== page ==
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Fun and inexpensive pocket-size wood puzzles

I found these matchbox size wood puzzles at a general store in Colorado and bought three of them. There are a bunch of different ones in the series and I plan to get them all because they are almost like magic tricks and it’s fun to challenge your friends by showing them the end result (without letting them see the process of solving them).

The Baffle Board is a miniature version of an old classic known as the Red Goose puzzle. The challenge is to move the three beads from the loop of string on one side of the block to the loop on the other side. The printed solution included with the puzzle isn’t very clear, so here is a YouTube video, if you can’t figure it out.

Push N Pull is similar to the Red Goose, but a little easier to solve. The solution included in the puzzle is clear.

Brass Monkey is the hardest puzzle of all, but also the most fun. The challenge is to make a pyramid out of the six wooden pieces. The pieces tend to roll away as you work with them, so it helps to do this puzzle on a non-slippery surface, like a rubber computer mouse pad, or to support it with something like a stack of Post-It Notes. The included solution is not very clear, so here’s a YouTube video with the solution. – Mark Frauenfelder

Pocket-size wood puzzles

Matchbox Puzzlers
By House of Marbles
Baffle Board $3 Buy one on Amazon

Push 'N' Pull $3 Buy one on Amazon

Brass Monkey $3 Buy one on Amazon

See more photos at Wink.

Subterrarium could become your new favorite puzzle game

Subterrarium is a truly fresh, thought-provoking dungeon puzzle where you play a girl with a soda-powered jetpack and a drill. You earn gold from digging, buy watering cans with the money, and water flowers that help you reach new parts of the (procedurally-generated) level.

It took me a little while to get the hang of it, but once I did I found myself in the midst of a thought-provoking puzzle experience, the kind where every move counts and you always want to be thinking ahead. Every little square of dirt on the vertical levels explodes with a satisfying crunch and ping, but if you just go jamming your drill at whatever you like, you won't make any progress. It feels immensely rewarding to solve a stage: The first time I actually sprouted a flower and climbed it, I exclaimed aloud.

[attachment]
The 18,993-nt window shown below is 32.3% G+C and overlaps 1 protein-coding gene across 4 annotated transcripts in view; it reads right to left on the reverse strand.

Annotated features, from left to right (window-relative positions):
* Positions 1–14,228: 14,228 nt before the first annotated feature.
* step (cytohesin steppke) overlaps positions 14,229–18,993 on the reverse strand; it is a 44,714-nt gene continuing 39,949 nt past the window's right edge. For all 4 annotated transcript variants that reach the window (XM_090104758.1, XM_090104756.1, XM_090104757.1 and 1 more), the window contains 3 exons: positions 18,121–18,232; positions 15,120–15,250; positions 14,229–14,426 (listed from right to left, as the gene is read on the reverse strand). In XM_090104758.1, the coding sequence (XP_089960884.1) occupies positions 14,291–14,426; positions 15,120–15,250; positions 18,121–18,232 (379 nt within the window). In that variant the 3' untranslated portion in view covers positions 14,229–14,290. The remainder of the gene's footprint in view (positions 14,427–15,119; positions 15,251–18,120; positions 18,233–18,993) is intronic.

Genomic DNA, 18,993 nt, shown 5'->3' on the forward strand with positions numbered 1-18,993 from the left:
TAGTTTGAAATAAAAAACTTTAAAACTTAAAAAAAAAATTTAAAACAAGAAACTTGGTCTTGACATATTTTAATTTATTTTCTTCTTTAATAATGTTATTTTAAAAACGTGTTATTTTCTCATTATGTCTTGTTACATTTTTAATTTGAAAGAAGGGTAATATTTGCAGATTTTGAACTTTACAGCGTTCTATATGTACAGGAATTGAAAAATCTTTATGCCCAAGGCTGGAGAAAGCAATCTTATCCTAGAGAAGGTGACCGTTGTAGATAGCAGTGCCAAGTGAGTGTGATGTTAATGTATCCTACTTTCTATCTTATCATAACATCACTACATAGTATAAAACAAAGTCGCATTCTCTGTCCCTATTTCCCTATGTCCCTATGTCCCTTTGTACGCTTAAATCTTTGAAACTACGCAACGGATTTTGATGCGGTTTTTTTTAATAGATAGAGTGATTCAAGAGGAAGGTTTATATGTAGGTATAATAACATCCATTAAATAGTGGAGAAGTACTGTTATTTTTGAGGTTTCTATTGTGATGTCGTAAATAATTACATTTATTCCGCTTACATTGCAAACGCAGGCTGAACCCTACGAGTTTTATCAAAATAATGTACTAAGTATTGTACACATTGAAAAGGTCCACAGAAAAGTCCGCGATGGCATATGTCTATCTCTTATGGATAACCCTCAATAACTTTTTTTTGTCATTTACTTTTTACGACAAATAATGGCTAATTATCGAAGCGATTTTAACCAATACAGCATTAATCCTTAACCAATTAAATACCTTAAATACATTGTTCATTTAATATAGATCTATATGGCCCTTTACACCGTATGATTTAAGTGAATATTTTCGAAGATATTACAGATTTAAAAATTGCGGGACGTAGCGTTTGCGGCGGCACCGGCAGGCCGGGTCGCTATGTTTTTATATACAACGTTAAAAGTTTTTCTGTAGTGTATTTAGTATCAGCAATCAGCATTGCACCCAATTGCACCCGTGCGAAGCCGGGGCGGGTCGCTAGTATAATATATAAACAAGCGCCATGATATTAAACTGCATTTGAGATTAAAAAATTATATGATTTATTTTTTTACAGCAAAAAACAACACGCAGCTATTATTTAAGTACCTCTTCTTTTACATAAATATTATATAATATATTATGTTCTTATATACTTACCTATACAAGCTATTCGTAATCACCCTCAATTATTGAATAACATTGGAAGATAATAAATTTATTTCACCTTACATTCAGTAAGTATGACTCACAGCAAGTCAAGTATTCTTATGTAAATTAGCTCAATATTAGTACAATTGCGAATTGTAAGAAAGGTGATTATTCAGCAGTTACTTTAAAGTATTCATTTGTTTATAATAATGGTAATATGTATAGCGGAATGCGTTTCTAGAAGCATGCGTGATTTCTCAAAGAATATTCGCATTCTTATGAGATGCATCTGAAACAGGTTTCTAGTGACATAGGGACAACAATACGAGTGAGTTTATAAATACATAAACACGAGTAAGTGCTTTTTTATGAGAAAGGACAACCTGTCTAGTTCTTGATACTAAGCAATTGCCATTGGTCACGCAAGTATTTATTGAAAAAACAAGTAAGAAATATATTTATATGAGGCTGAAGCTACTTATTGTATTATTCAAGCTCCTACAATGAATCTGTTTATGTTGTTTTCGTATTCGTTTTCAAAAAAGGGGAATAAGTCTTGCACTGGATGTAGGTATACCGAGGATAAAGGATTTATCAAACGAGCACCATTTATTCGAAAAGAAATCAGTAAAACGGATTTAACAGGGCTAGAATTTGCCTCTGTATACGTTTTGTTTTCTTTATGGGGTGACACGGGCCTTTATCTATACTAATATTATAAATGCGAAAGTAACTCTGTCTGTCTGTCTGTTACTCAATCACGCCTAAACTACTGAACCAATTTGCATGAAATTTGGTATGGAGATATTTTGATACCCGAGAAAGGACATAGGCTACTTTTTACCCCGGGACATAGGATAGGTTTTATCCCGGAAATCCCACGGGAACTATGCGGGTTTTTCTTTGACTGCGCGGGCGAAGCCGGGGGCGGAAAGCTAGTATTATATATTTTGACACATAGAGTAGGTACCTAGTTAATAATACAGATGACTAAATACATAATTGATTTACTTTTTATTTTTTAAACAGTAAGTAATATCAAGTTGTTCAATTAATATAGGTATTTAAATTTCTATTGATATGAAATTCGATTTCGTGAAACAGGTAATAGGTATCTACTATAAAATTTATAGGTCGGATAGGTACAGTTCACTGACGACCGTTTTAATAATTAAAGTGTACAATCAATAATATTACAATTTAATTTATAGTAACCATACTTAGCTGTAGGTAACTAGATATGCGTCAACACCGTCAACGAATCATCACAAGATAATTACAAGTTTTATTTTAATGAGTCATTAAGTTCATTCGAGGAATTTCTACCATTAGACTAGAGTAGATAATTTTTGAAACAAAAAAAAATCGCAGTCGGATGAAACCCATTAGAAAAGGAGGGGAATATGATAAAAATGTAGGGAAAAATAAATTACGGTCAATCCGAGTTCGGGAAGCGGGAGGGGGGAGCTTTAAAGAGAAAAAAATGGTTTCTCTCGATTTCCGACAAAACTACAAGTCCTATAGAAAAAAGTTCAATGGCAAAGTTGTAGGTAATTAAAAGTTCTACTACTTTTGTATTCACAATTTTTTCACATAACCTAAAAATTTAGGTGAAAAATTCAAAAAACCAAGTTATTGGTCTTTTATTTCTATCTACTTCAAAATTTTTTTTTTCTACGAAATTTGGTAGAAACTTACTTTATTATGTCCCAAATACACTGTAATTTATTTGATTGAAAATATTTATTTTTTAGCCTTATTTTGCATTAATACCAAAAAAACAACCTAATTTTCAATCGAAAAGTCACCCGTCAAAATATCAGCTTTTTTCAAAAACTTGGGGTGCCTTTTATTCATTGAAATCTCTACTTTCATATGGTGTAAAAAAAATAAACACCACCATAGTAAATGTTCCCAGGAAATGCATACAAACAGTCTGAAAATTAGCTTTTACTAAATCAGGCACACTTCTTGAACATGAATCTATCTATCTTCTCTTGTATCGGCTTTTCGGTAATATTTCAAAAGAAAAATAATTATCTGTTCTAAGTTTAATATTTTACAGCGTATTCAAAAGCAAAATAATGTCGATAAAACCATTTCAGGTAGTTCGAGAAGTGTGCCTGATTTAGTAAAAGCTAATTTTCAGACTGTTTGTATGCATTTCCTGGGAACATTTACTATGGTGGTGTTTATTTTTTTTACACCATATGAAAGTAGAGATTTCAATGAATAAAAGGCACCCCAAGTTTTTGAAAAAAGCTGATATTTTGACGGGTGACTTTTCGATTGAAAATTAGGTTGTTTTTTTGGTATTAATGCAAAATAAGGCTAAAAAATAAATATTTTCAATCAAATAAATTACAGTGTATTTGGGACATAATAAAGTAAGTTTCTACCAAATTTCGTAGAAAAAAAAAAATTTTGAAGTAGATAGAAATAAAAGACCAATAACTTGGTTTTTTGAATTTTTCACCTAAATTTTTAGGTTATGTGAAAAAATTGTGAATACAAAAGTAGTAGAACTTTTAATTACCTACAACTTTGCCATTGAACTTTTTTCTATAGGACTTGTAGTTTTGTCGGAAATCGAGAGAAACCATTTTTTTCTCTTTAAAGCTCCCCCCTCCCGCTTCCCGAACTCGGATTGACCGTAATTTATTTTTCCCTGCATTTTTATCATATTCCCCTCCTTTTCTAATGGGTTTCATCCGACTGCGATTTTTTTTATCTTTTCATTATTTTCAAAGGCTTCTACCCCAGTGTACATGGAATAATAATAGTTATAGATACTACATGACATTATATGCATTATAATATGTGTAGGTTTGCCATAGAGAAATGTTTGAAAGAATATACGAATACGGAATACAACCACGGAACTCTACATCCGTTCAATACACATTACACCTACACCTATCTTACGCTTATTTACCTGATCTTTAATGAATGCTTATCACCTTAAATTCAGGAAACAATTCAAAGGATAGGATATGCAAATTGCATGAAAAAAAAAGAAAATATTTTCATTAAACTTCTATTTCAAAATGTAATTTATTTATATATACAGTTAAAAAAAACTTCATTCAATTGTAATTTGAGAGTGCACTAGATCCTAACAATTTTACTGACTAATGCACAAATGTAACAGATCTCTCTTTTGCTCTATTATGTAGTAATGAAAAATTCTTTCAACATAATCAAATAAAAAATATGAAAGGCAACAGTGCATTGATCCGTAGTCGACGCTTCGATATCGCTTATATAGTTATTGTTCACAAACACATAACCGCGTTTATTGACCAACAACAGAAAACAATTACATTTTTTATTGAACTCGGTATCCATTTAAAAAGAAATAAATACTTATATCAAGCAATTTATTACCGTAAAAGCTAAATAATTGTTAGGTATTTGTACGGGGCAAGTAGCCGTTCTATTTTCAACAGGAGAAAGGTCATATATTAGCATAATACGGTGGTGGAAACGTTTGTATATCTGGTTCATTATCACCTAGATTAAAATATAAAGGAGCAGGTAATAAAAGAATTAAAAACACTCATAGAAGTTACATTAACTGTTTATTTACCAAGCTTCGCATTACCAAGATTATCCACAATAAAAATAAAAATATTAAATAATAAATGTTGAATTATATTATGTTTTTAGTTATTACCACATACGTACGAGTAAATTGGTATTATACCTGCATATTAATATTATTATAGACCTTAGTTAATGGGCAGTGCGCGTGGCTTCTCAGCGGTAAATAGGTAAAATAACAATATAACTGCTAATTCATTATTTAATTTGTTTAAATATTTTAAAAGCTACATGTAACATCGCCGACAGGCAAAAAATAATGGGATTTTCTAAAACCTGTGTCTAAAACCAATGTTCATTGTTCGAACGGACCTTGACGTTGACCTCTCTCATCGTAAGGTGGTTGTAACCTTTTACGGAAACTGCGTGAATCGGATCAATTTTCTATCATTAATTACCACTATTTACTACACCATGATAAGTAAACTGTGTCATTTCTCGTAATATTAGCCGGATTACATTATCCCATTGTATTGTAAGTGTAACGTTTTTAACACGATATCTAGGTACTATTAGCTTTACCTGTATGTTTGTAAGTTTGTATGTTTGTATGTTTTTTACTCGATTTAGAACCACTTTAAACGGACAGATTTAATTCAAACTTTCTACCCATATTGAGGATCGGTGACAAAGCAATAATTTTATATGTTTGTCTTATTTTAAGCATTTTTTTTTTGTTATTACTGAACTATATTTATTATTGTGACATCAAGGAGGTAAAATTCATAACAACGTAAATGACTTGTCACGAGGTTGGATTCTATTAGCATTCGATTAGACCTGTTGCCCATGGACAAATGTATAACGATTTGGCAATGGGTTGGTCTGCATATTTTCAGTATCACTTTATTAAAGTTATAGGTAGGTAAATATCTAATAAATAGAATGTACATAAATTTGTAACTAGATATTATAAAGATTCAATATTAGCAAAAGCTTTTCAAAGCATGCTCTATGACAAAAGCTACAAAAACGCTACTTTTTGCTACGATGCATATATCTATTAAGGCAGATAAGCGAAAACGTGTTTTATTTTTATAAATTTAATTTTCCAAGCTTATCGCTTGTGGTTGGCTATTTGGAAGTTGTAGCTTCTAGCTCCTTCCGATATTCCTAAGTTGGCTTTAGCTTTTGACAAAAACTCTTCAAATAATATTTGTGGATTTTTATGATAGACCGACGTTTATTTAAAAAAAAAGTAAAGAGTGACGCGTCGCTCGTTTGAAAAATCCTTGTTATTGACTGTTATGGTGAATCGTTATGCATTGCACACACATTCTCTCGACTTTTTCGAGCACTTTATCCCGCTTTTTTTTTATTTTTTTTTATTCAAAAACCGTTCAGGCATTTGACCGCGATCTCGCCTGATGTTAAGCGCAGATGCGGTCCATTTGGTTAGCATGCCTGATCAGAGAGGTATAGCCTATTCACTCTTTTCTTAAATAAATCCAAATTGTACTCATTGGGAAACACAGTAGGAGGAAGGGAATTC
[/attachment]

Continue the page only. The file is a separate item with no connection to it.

I also think it's pretty cool that its designer, Taylor Anderson, found the spirit of the game by deciding "girl with jetpack" would be the most interesting starting point for the design.


"Subterrarium started off as a generic dungeon crawler where the longer you spent in the dungeon before you left the level the more points you got," he writes to me. "And that was alright, but I hated the dungeon setting so I tried to think of something as far away from that as possible. I also really, really wanted it to be nonviolent. I ended up with a girl and her drill and vending machines underground, which I thought was a nice change. And then like three weeks after that, I arrived at [this] game."

Subterrarium is currently on sale for $2.99 CAD. In writing that I realize it's actually been a long time since I spotlighted a game on Offworld that you even have to buy—this one is sweet, engaging and worth it.

Watch this guy solve a 7x7 Rubik's cube in record-breaking time


Australian speedsolver Feliks Zemdegs has set a new official world record for the shortest time in which to solve a 7x7 Rubik's cube: 2:23.55.

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Pill-popping panic - a good brain teaser


A good puzzle from Futility Closet.

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Isis Adventure: Worst. Puzzle. Ever.

The thing positively oozes mystery and the promise of an exciting intellectual adventure. Alas.Read the rest

Puzzle sheds light on government policy, corporate America and why no one likes to be wrong


Here's a fun puzzle from the NY Times. Try it then discuss your experience in the comments.

Can you solve the 3-switches problem?


Alex Bellos' Monday puzzle in The Guardian is the Three Switches Probem: